Scott Raskin said his father was wearing his customary suit and tie when they went to lunch at the Stage Deli in West Bloomfield shortly before the onset of COVID-19.

Mr. Raskin, then 101, spoke briefly to another diner there, a bent and aged-looking woman Scott Raskin guessed to be around 80.

Then “he turned to me,” he said, “and told me, ‘I dated her mother. She was a looker.'”

And with that? Another storm is coming, high winds, so better get this posted in case the power goes out.

Posted at 8:18 pm in Current events, Media | 23 Comments
 

Eve of the eve.

I think the party will probably be OK, but I’m still nervous. I keep repeating my mantra: It’s not the food, it’s the guest list. And we have a good one for this — excellent talkers, good storytellers. If the tenderloin hits the driveway, it’ll be another good story to tell, not a tragedy. We can always call for pizzas, as Alison Roman helpfully points out in one of her books.

But I still have a bit of cleaning and a lot of prep work to do.

You can do me a solid and hit this column of mine, if you like. It’s about (sigh) Mitch Albom. Yes, after I swore I was done picking on him. But this guy — he keeps finding new ways to chap my ass.

OK, then, it’s a rainy Friday and I for one am here for it. Something in my Midwestern nature doesn’t trust too many sunny days in a row, and we had a week of glorious ones, but it’s time to water the earth. As long as it quits by tomorrow evening, and we’re assured it will.

Happy weekend to all.

Posted at 8:07 am in Media, Same ol' same ol' | 29 Comments
 

Read that, not this.

You know what I’m doing this weekend? Having a dinner party. For TEN people. What was I thinking? This is madness, and I’m still trying to work out the menu. So far: Mixed grill of beef tenderloin, chicken and maybe some shrimp, a fancier-than-average potato salad, grilled vegetables and…whatever. Open to suggestions, must feed 10. I have yet to shop.

Which is to say, this blog may be scarce the rest of the week. However! Neil Steinberg has written a fantastic one about Eric Zorn, who is taking the buyout and leaving the Chicago Tribune in the wake of its purchase by Alden Capital. It’s long, but absolutely worth the time, and has some very fine lines therein, including:

The thing Eric and I do, comment intelligently in a well-written fashion, isn’t what’s driving the conversation anymore, not the way wild extremism does. Fanatics glitter in the spotlight while moderation creeps off to die alone in the shadows.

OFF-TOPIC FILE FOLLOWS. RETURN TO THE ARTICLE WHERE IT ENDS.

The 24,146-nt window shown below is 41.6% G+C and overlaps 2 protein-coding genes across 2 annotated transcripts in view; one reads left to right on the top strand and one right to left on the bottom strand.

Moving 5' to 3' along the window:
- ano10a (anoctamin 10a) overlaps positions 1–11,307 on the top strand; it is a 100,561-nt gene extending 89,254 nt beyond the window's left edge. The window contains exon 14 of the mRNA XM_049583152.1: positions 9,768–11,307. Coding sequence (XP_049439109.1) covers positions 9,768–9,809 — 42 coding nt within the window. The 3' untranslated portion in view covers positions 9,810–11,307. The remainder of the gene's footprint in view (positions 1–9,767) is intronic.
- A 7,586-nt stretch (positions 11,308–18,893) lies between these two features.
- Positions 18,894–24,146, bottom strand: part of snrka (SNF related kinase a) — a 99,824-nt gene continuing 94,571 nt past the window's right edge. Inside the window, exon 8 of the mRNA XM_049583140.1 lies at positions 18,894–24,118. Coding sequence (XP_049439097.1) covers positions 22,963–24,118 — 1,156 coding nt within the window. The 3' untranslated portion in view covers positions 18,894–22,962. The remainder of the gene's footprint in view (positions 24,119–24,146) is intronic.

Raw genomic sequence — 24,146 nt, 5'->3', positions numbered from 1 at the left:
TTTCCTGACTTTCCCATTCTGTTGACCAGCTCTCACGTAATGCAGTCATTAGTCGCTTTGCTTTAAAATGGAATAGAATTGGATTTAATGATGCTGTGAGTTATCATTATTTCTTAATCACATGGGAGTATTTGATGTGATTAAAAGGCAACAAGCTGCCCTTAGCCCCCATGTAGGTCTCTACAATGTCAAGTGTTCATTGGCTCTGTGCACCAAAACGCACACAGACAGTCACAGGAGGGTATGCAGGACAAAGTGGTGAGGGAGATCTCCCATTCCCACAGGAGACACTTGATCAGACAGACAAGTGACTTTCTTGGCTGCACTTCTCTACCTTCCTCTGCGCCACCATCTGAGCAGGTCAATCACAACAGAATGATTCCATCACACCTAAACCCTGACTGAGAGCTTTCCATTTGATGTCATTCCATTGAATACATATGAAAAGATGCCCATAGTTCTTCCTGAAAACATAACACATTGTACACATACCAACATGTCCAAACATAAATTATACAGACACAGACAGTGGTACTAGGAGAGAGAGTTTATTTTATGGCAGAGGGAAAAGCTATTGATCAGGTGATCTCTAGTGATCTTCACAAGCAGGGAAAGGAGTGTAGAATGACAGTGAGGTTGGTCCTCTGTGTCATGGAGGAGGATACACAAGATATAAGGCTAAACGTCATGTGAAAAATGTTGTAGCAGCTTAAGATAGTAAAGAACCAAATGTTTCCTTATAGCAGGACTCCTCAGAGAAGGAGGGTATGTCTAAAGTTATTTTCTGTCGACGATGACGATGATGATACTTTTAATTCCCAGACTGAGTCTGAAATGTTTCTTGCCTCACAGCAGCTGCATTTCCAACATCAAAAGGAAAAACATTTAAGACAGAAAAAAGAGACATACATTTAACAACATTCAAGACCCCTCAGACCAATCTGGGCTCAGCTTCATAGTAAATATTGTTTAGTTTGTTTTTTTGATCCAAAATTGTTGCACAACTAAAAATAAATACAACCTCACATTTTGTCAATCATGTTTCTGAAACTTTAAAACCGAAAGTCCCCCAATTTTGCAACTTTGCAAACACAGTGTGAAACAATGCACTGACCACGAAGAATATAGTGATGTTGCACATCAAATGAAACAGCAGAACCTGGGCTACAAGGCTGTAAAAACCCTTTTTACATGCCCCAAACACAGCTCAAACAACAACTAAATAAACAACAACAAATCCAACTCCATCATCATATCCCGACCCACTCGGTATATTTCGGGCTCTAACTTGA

How does it feel? Like a brontosaurus, under a darkening sky, up to its knees in a bog, slowly chewing a big mouthful of decaying vegetation, gazing uncomprehendingly at the heaving ribs of a stegosaurus that has toppled over on its side and is breathing hard, eyes staring, fixed.

Something like that.

Maybe it hit me because I’ve been doing my basement-cleaning, running across old clips, and feeling very dinosaur-y myself.

Anyway, I have much work to do. Much, much work. Read Neil, and we’ll talk later.

Posted at 10:21 am in Media | 45 Comments
 

Looking back.

How many of you have had a mentor in your career? What did it do for you? I ask because I got through another box in my long-term basement-cleaning project Saturday, and ran across some stories I did way back in the day and had almost entirely forgotten.

One brought back memories of the last few years in Fort Wayne, when the paper was starting its ruinous cycle of cut-cut-cut, which eventually led to its humiliating and ignominious death. I’d heard there was a newspaper war going on in North Manchester, a small town two counties away. The owner of the long-standing weekly had sold it as part of his midlife crisis (he’d decided he really wanted to be a teacher), then was horrified to realize, too late, that the buyer was a fire-breathing Christian ignoramus, who used his new mouthpiece to run syndicated crap from the know-nothing right. (One editorial pooh-poohed the crazy idea of evolution, as I recall.) The former editor retaliated by starting his own weekly, and the war was on, all played out in a town of about 1,700 households, so it was shot through with small-town drama and amusing detail, and was fun to report and read.